Lowrie got a three-year, $23 million deal from the Astros with the idea that he’d play shortstop in the first season and then move to another position whenever stud prospect Carlos Correa arrived. Instead he got hurt right away, Correa became an immediate star, and the Astros weren’t so keen on paying him $15 million over the next two seasons.

He could resume playing shortstop for the A’s, who watched rookie Marcus Semien make an absurd number of errors there this year. Lowrie hit .271 with a .738 OPS in two seasons in Oakland, which is similar to his career totals and makes him a solidly above-average offensive shortstop. There’s a decent chance the A’s will have a Lowrie-Lawrie double-play duo in 2016.

In return the Astros get minor leaguer Brendan McCurry, a 24-year-old right-hander who split 2015 between high Single-A and Double-A with a 1.86 ERA and 82/17 K/BB ratio in 63 relief innings. He was a 22nd-round draft pick in 2014 and doesn’t have exceptional raw stuff, but McCurry’s numbers are incredible so far.

White Sox sign catcher Alex Avila to a one-year deal

Detroit Tigers' Alex Avila, right, is congratulated by third base coach Dave Clark after his solo home run in the third inning in the second game of a baseball doubleheader against the Chicago White Sox, Monday, Sept. 21, 2015, in Detroit. (AP Photo/Carlos Osorio)

There have been a lot of articles published in the past few days about how to navigate awkward Thanksgiving conversations with your relatives. Heck, we even wrote one.

But there’s always room for more! Such as “How to talk to your father at Thanksgiving dinner about the fact that he let you walk away from the only team you’ve ever known to sign with a division rival.” Which is what Alex Avila will likely be talking about with his father, Tigers GM Al Avila:

The older Avila can’t even say he did it because he’s opposed to nepotism. After all, he just hired his other son — who has had his law degree for just over a year — as the Tigers assistant legal counsel for baseball operations. Though I’m sure that wasn’t nepotism. He probably just aced the interview and impressed everyone more than the other candidates did.

OK, those are jokes. In all seriousness, this is a good move for Alex and Al and, probably, the White Sox. With the emergence of James McCann, there really is not space for Alex Avila in Detroit in anything other than a backup capacity. In Chicago, he’ll get more playing time. At least if he can (a) stay healthy; and (b) not hit .191/.339/.287 again like he did in 2015.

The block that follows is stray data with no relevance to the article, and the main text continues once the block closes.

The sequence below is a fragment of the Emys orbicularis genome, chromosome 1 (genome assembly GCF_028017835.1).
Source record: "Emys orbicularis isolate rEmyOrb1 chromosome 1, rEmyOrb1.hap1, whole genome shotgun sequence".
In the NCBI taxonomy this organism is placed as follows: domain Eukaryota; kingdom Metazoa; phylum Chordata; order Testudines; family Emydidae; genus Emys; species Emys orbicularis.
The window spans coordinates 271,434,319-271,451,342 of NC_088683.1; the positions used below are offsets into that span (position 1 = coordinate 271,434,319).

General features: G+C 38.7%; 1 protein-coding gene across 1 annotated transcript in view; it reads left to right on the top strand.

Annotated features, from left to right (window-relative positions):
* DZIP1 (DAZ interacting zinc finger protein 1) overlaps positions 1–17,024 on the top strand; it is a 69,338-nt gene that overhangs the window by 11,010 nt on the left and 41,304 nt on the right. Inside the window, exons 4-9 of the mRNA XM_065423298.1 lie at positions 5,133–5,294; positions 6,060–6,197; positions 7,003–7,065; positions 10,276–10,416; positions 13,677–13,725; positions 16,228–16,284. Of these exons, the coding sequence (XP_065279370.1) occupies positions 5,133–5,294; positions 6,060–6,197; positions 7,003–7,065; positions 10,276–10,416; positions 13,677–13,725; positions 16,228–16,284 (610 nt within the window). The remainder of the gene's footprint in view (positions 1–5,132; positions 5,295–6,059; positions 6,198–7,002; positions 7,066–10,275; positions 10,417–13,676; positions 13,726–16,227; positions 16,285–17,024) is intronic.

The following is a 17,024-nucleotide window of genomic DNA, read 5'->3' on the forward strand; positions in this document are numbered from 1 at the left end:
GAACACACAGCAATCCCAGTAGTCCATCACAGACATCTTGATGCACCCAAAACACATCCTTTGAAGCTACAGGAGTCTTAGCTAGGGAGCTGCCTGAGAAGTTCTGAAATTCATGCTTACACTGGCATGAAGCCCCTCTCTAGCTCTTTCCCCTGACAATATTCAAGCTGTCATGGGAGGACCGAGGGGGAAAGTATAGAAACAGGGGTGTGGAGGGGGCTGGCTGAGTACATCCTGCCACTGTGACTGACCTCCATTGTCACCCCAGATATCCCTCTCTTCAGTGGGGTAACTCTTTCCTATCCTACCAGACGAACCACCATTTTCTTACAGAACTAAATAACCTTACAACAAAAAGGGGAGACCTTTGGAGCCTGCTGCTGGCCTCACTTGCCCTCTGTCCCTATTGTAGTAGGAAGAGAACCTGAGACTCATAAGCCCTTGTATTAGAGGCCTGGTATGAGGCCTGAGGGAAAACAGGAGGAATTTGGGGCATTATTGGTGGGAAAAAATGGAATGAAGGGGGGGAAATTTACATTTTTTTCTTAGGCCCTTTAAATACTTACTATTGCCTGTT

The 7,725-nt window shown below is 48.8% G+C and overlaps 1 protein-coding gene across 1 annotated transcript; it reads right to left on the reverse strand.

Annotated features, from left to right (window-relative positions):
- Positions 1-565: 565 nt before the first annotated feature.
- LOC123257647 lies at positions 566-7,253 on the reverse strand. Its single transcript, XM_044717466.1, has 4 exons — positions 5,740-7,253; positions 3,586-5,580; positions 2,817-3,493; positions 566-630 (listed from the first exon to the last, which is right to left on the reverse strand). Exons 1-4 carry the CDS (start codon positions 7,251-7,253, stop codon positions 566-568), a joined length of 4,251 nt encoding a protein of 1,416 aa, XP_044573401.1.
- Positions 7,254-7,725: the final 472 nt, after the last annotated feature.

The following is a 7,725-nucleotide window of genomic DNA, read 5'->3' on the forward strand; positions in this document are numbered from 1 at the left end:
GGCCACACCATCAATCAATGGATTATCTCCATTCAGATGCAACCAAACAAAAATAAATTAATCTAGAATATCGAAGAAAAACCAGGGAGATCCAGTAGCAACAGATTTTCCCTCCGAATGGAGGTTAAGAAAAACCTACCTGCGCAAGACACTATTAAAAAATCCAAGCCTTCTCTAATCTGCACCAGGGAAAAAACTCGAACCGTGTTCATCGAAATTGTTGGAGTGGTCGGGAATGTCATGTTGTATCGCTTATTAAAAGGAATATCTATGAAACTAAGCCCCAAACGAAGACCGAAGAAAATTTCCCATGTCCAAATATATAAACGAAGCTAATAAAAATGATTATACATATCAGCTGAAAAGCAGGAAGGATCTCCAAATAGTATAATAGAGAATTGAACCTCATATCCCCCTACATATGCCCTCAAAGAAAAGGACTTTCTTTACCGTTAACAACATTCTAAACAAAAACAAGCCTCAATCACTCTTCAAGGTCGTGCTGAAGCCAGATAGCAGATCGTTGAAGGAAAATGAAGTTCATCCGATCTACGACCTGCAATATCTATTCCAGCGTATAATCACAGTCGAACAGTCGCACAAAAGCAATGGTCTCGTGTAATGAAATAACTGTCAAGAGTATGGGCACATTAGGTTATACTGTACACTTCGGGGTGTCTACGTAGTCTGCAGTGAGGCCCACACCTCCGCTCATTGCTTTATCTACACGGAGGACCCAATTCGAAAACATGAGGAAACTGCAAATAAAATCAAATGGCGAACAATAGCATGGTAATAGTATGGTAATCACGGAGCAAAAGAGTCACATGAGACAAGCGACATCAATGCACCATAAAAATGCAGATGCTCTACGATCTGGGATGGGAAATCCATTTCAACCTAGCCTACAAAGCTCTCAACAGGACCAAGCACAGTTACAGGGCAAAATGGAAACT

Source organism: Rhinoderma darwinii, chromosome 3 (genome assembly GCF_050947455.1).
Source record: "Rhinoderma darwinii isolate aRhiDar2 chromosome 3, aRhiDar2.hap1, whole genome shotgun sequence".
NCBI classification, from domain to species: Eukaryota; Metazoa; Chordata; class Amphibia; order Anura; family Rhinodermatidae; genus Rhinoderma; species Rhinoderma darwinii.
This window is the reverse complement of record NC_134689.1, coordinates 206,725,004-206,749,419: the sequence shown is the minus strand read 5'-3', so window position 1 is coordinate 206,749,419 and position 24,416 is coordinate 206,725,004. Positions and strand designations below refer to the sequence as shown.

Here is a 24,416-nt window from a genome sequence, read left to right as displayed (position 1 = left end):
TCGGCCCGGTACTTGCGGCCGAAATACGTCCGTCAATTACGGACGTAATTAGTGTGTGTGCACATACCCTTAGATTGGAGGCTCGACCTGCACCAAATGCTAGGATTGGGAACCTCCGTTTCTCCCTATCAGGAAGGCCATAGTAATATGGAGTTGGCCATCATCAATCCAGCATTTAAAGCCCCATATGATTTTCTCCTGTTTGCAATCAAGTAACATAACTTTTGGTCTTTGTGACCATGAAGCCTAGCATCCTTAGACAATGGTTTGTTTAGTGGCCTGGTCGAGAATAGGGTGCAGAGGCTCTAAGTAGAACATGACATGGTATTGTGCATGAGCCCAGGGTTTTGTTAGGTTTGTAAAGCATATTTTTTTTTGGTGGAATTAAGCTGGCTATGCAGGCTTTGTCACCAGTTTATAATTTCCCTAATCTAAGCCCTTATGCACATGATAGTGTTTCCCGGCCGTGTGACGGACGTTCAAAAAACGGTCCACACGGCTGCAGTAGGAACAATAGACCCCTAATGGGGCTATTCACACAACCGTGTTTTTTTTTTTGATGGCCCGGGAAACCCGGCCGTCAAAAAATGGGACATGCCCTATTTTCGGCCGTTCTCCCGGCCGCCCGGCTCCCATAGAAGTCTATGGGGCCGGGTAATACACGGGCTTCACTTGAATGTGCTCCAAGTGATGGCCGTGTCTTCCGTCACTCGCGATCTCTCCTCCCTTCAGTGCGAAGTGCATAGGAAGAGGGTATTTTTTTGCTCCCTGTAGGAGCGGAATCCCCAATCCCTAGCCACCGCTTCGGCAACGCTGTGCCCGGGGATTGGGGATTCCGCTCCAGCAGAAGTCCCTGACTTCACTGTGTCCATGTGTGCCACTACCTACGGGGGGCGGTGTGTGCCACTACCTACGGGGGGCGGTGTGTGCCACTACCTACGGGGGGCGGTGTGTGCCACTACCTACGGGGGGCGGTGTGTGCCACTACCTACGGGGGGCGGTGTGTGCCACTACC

Pirates sign outfielder/first baseman Jake Goebbert

Jake Goebbert

The best thing about minor Thanksgiving week transactions is that they are almost certainly done by GMs frantically looking for some work to do rather than go pick up their in-laws at the airport. I mean, sure, the player in question could very easily be an important player who fills a key role in the organization, but it’s not like it couldn’t have waited until Monday, right? This is the GM equivalent of you pretending you have to run into the office on Wednesday afternoon and, in reality, driving around in your car, listening to Neil Young and promising that NEXT YEAR you’re just doing a small Thanksgiving dinner with no family and, maybe, might even go on a little trip, just you and the wife.

Or is that just me? OK, maybe that’s just me.

Anyway, that’s how I’m choosing to view the Pirates activity today. First they traded for Allen Webster and now they’re signing minor league free agent first baseman/outfielder Jake Goebbert, according to Adam Berry of MLB.com.

Goebbert, 28, hit .294 with an .844 OPS and 10 homers for Triple-A El Paso last season. He has 115 plate appearances in the bigs, all for San Diego in 2014. Overall he has a line of .282/.386/.465 with 30 homers in 997 Triple-A plate appearances in the Astros, Athletics and Padres organizations.

Not a bad depth move, especially given that the Pirates are looking to trade Pedro Alvarez and otherwise re-jigger their first base situation.